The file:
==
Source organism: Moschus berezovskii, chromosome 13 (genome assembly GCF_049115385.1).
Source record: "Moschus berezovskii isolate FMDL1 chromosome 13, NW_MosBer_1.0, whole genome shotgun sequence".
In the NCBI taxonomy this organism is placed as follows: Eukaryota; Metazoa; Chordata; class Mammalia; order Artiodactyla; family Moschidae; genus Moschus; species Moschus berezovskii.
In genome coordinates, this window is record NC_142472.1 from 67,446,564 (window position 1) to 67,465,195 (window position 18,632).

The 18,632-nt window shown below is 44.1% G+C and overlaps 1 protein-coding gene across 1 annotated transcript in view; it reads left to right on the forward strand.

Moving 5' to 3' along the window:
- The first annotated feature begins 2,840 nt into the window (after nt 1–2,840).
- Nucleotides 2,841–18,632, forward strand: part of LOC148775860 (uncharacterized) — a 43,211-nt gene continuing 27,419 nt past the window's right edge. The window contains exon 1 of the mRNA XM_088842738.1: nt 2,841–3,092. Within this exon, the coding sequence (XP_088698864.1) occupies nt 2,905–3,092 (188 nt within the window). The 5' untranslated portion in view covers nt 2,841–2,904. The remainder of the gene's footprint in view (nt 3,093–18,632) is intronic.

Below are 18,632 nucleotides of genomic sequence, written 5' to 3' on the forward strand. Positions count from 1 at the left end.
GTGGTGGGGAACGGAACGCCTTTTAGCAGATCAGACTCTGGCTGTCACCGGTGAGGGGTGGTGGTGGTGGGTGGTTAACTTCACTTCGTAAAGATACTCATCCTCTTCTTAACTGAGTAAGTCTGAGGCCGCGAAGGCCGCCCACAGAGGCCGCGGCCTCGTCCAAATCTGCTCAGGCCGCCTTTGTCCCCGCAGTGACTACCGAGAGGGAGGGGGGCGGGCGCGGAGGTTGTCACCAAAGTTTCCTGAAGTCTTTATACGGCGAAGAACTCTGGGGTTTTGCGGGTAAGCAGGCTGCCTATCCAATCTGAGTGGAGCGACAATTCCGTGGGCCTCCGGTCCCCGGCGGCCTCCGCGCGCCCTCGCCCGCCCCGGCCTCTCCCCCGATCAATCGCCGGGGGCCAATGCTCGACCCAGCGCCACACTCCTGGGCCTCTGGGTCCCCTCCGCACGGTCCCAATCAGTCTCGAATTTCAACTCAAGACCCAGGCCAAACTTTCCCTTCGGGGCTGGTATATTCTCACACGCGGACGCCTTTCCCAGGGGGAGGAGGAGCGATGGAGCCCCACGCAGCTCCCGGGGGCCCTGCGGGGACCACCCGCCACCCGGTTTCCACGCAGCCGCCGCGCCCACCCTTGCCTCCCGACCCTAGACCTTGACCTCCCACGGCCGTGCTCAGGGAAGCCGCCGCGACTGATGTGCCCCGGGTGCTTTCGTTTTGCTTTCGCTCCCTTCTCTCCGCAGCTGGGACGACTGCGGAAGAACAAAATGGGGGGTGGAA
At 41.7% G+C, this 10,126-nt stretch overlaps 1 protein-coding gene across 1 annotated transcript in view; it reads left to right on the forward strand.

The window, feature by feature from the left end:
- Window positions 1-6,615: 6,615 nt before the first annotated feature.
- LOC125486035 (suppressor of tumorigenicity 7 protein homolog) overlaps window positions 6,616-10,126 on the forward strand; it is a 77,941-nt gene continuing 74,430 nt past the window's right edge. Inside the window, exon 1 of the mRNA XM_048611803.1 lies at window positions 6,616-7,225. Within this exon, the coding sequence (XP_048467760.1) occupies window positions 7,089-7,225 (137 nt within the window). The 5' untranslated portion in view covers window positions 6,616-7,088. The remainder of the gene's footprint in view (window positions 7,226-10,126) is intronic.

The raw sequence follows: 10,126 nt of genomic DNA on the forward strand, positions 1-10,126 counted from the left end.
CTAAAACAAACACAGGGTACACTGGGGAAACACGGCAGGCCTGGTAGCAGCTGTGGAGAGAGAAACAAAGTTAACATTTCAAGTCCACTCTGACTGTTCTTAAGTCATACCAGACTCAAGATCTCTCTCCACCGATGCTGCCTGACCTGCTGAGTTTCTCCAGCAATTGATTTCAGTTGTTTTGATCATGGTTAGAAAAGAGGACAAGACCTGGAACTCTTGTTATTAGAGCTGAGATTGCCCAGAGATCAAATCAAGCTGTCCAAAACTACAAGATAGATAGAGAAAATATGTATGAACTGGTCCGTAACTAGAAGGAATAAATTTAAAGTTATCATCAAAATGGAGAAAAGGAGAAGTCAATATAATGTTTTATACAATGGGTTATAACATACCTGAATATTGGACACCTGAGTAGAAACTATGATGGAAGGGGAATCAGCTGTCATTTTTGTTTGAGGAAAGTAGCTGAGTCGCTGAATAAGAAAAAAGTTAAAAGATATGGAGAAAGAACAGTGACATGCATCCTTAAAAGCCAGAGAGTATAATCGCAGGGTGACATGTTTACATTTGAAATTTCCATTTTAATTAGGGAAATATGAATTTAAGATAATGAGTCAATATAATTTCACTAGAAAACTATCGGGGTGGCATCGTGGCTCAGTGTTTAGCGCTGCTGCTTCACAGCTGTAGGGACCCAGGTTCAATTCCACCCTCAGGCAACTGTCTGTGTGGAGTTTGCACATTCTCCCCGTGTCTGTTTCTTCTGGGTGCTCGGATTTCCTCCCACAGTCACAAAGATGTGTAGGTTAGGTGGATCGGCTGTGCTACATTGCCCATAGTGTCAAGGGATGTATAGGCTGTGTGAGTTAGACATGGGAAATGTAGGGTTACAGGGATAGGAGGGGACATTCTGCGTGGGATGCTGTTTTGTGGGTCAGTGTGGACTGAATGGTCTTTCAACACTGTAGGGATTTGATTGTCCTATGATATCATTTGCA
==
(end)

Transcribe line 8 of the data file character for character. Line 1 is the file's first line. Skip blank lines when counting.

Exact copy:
- Nucleotides 2,841–18,632, forward strand: part of LOC148775860 (uncharacterized) — a 43,211-nt gene continuing 27,419 nt past the window's right edge. The window contains exon 1 of the mRNA XM_088842738.1: nt 2,841–3,092. Within this exon, the coding sequence (XP_088698864.1) occupies nt 2,905–3,092 (188 nt within the window). The 5' untranslated portion in view covers nt 2,841–2,904. The remainder of the gene's footprint in view (nt 3,093–18,632) is intronic.